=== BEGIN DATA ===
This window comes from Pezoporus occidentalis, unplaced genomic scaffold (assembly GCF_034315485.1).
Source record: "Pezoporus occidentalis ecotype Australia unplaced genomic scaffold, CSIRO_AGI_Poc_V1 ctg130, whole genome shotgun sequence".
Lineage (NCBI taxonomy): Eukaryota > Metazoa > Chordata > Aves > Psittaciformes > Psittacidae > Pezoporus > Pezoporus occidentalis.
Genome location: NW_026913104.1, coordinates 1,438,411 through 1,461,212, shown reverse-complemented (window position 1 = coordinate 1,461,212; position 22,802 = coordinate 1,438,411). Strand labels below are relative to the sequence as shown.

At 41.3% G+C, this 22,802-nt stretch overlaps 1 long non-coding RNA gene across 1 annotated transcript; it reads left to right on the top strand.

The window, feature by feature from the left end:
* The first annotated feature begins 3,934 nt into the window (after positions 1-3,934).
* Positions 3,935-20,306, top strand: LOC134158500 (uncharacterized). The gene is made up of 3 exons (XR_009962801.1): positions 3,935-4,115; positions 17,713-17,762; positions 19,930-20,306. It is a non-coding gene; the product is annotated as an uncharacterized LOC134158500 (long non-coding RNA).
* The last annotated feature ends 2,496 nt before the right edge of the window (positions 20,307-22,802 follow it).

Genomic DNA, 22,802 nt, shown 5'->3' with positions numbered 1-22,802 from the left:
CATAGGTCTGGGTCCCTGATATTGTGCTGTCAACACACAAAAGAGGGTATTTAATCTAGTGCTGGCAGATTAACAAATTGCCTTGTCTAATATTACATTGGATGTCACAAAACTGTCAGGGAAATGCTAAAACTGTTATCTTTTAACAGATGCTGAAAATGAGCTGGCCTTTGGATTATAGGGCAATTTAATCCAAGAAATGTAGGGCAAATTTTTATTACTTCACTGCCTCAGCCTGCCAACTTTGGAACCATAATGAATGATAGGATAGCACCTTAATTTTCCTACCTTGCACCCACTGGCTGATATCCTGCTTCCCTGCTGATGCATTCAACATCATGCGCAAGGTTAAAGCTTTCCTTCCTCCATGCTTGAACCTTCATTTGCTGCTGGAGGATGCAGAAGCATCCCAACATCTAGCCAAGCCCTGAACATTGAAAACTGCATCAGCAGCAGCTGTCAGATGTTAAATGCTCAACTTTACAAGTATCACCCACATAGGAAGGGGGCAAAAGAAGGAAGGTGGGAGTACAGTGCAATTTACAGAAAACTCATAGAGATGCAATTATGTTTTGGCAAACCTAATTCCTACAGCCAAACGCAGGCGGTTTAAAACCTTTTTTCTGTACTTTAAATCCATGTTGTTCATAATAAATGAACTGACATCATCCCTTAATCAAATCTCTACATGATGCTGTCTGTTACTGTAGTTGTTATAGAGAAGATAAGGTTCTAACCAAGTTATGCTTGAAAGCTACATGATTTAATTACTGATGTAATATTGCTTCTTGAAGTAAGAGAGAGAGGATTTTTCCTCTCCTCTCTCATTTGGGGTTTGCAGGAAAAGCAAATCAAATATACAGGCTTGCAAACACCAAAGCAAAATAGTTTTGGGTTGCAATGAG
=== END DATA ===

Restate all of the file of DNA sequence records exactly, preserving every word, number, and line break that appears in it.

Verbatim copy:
This window comes from Pezoporus occidentalis, unplaced genomic scaffold (assembly GCF_034315485.1).
Source record: "Pezoporus occidentalis ecotype Australia unplaced genomic scaffold, CSIRO_AGI_Poc_V1 ctg130, whole genome shotgun sequence".
Lineage (NCBI taxonomy): Eukaryota > Metazoa > Chordata > Aves > Psittaciformes > Psittacidae > Pezoporus > Pezoporus occidentalis.
Genome location: NW_026913104.1, coordinates 1,438,411 through 1,461,212, shown reverse-complemented (window position 1 = coordinate 1,461,212; position 22,802 = coordinate 1,438,411). Strand labels below are relative to the sequence as shown.

At 41.3% G+C, this 22,802-nt stretch overlaps 1 long non-coding RNA gene across 1 annotated transcript; it reads left to right on the top strand.

The window, feature by feature from the left end:
* The first annotated feature begins 3,934 nt into the window (after positions 1-3,934).
* Positions 3,935-20,306, top strand: LOC134158500 (uncharacterized). The gene is made up of 3 exons (XR_009962801.1): positions 3,935-4,115; positions 17,713-17,762; positions 19,930-20,306. It is a non-coding gene; the product is annotated as an uncharacterized LOC134158500 (long non-coding RNA).
* The last annotated feature ends 2,496 nt before the right edge of the window (positions 20,307-22,802 follow it).

Genomic DNA, 22,802 nt, shown 5'->3' with positions numbered 1-22,802 from the left:
CATAGGTCTGGGTCCCTGATATTGTGCTGTCAACACACAAAAGAGGGTATTTAATCTAGTGCTGGCAGATTAACAAATTGCCTTGTCTAATATTACATTGGATGTCACAAAACTGTCAGGGAAATGCTAAAACTGTTATCTTTTAACAGATGCTGAAAATGAGCTGGCCTTTGGATTATAGGGCAATTTAATCCAAGAAATGTAGGGCAAATTTTTATTACTTCACTGCCTCAGCCTGCCAACTTTGGAACCATAATGAATGATAGGATAGCACCTTAATTTTCCTACCTTGCACCCACTGGCTGATATCCTGCTTCCCTGCTGATGCATTCAACATCATGCGCAAGGTTAAAGCTTTCCTTCCTCCATGCTTGAACCTTCATTTGCTGCTGGAGGATGCAGAAGCATCCCAACATCTAGCCAAGCCCTGAACATTGAAAACTGCATCAGCAGCAGCTGTCAGATGTTAAATGCTCAACTTTACAAGTATCACCCACATAGGAAGGGGGCAAAAGAAGGAAGGTGGGAGTACAGTGCAATTTACAGAAAACTCATAGAGATGCAATTATGTTTTGGCAAACCTAATTCCTACAGCCAAACGCAGGCGGTTTAAAACCTTTTTTCTGTACTTTAAATCCATGTTGTTCATAATAAATGAACTGACATCATCCCTTAATCAAATCTCTACATGATGCTGTCTGTTACTGTAGTTGTTATAGAGAAGATAAGGTTCTAACCAAGTTATGCTTGAAAGCTACATGATTTAATTACTGATGTAATATTGCTTCTTGAAGTAAGAGAGAGAGGATTTTTCCTCTCCTCTCTCATTTGGGGTTTGCAGGAAAAGCAAATCAAATATACAGGCTTGCAAACACCAAAGCAAAATAGTTTTGGGTTGCAATGAG